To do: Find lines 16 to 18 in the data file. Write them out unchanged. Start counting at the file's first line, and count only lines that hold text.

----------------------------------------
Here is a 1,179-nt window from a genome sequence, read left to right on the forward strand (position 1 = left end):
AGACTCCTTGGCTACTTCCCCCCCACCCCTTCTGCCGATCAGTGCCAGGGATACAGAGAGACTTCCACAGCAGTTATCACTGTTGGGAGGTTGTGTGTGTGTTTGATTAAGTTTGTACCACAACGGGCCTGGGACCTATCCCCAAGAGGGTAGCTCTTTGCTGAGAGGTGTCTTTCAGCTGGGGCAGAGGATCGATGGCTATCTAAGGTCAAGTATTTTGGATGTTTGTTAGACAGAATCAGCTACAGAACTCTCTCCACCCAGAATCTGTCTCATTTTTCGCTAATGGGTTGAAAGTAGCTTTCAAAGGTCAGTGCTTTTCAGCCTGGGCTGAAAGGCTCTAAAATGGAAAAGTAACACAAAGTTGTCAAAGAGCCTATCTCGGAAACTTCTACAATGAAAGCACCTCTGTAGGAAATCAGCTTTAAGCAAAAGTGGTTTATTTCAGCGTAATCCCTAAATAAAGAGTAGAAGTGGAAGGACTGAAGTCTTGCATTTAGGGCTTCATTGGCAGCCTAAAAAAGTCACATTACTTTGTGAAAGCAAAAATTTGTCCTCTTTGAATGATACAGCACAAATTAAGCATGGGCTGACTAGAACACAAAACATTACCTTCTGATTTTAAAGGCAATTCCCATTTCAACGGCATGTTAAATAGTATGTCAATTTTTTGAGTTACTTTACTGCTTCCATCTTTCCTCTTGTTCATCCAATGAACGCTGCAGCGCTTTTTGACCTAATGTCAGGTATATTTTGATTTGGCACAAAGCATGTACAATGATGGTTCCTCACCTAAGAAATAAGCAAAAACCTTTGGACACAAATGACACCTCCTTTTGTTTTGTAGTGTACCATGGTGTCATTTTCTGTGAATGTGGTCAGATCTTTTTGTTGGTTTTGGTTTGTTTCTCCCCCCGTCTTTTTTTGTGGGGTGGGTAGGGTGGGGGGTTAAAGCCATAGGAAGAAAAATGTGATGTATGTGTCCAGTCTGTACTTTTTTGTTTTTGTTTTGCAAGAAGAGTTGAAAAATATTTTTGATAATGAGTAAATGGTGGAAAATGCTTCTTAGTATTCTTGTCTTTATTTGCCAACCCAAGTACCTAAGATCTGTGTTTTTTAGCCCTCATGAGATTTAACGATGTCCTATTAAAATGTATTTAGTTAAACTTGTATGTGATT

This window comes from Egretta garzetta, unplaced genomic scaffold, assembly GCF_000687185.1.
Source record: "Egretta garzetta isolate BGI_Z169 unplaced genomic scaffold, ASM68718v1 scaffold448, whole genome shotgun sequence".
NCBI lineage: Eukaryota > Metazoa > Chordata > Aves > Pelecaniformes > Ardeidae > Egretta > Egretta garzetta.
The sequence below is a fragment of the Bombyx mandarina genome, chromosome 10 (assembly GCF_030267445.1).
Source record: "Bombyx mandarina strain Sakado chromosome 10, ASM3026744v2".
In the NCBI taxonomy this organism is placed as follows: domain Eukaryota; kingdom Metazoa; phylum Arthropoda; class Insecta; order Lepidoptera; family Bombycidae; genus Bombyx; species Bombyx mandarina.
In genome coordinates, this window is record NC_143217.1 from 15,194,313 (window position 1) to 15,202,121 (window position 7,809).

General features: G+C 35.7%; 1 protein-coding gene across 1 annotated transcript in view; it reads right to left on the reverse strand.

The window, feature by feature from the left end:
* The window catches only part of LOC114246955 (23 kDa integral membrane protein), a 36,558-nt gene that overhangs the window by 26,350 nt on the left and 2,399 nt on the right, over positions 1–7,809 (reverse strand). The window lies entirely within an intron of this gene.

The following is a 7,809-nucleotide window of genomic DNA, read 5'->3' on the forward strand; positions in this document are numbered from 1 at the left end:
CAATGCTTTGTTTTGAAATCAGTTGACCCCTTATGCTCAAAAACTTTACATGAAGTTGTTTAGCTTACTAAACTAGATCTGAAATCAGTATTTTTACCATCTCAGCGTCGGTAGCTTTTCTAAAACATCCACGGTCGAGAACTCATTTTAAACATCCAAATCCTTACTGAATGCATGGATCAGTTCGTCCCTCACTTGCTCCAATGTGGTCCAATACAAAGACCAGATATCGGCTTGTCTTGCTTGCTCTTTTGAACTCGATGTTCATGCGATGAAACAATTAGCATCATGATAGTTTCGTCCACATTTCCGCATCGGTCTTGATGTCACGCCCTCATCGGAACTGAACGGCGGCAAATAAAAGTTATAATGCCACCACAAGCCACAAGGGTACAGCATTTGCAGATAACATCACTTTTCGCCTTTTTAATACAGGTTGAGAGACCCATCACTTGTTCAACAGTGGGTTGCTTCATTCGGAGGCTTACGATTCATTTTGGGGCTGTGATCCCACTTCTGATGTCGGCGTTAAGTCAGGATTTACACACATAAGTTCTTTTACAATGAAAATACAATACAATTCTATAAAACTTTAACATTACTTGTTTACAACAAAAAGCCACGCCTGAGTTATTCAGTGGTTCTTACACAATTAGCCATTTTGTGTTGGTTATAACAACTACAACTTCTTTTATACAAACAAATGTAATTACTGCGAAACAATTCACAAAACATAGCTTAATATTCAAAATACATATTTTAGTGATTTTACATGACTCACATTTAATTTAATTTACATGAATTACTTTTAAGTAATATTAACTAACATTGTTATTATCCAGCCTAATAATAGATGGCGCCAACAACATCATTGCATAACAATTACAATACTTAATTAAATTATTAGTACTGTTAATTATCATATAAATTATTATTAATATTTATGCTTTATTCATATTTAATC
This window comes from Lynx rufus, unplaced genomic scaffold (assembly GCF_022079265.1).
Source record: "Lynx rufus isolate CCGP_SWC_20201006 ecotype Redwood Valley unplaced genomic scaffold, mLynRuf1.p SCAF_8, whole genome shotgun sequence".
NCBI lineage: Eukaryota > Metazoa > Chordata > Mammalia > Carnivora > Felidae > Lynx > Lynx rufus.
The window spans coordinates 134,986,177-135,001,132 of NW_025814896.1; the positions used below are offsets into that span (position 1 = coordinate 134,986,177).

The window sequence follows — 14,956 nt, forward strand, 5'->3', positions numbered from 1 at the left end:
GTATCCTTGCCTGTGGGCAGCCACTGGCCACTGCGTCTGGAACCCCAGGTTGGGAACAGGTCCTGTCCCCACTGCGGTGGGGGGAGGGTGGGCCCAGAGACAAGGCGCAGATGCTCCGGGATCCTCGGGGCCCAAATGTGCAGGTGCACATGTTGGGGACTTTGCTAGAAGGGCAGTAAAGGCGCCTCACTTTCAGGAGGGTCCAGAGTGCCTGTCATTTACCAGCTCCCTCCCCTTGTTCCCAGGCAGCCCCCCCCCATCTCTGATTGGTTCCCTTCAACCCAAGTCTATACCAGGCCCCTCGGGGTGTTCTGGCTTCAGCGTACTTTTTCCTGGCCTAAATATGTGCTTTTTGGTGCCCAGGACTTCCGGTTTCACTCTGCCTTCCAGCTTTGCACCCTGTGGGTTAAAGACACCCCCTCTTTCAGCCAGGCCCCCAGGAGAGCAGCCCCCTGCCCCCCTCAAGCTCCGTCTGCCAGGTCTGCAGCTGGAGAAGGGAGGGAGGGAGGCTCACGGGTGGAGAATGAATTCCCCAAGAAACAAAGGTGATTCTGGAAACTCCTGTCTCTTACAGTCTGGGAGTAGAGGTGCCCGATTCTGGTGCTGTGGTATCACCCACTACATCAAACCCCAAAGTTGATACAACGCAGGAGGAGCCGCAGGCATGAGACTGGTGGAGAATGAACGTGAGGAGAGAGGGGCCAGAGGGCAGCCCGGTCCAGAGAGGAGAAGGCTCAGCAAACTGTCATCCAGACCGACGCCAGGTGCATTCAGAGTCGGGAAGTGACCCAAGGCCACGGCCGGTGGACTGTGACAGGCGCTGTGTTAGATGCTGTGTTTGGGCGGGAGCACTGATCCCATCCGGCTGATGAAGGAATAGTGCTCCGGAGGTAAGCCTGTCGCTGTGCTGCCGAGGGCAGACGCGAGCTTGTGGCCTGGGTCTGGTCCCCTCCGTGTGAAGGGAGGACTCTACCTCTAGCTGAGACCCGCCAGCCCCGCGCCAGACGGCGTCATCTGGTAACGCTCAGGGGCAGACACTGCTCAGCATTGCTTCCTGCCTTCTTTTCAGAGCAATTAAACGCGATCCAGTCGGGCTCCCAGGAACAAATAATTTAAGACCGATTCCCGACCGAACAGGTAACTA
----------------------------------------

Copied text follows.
Source record: "Lynx rufus isolate CCGP_SWC_20201006 ecotype Redwood Valley unplaced genomic scaffold, mLynRuf1.p SCAF_8, whole genome shotgun sequence".
NCBI lineage: Eukaryota > Metazoa > Chordata > Mammalia > Carnivora > Felidae > Lynx > Lynx rufus.
The window spans coordinates 134,986,177-135,001,132 of NW_025814896.1; the positions used below are offsets into that span (position 1 = coordinate 134,986,177).